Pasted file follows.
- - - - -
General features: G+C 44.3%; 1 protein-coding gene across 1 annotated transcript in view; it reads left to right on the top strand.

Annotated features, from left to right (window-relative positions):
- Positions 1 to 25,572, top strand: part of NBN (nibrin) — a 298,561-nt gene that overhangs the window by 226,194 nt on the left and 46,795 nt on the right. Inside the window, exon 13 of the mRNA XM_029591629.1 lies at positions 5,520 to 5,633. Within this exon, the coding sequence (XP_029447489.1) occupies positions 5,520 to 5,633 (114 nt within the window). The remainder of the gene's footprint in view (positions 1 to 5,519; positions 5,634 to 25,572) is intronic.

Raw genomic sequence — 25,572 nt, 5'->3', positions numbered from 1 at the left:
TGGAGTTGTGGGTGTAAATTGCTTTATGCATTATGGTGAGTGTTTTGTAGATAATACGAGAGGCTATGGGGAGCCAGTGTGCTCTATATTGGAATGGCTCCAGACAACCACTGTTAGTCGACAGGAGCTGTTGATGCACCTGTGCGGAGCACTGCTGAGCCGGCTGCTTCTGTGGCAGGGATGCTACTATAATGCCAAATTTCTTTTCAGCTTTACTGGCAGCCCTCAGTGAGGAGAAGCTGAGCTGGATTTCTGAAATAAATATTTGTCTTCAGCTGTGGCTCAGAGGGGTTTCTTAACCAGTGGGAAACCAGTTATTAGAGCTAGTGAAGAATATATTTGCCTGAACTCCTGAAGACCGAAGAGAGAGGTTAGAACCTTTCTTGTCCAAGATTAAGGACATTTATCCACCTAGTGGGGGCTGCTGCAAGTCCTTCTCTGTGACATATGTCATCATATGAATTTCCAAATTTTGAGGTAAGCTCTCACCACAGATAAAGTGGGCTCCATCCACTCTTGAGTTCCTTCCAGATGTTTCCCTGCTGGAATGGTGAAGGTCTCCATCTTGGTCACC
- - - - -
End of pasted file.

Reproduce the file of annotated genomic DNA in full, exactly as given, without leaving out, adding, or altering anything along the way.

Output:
General features: G+C 44.3%; 1 protein-coding gene across 1 annotated transcript in view; it reads left to right on the top strand.

Annotated features, from left to right (window-relative positions):
- Positions 1 to 25,572, top strand: part of NBN (nibrin) — a 298,561-nt gene that overhangs the window by 226,194 nt on the left and 46,795 nt on the right. Inside the window, exon 13 of the mRNA XM_029591629.1 lies at positions 5,520 to 5,633. Within this exon, the coding sequence (XP_029447489.1) occupies positions 5,520 to 5,633 (114 nt within the window). The remainder of the gene's footprint in view (positions 1 to 5,519; positions 5,634 to 25,572) is intronic.

Raw genomic sequence — 25,572 nt, 5'->3', positions numbered from 1 at the left:
TGGAGTTGTGGGTGTAAATTGCTTTATGCATTATGGTGAGTGTTTTGTAGATAATACGAGAGGCTATGGGGAGCCAGTGTGCTCTATATTGGAATGGCTCCAGACAACCACTGTTAGTCGACAGGAGCTGTTGATGCACCTGTGCGGAGCACTGCTGAGCCGGCTGCTTCTGTGGCAGGGATGCTACTATAATGCCAAATTTCTTTTCAGCTTTACTGGCAGCCCTCAGTGAGGAGAAGCTGAGCTGGATTTCTGAAATAAATATTTGTCTTCAGCTGTGGCTCAGAGGGGTTTCTTAACCAGTGGGAAACCAGTTATTAGAGCTAGTGAAGAATATATTTGCCTGAACTCCTGAAGACCGAAGAGAGAGGTTAGAACCTTTCTTGTCCAAGATTAAGGACATTTATCCACCTAGTGGGGGCTGCTGCAAGTCCTTCTCTGTGACATATGTCATCATATGAATTTCCAAATTTTGAGGTAAGCTCTCACCACAGATAAAGTGGGCTCCATCCACTCTTGAGTTCCTTCCAGATGTTTCCCTGCTGGAATGGTGAAGGTCTCCATCTTGGTCACC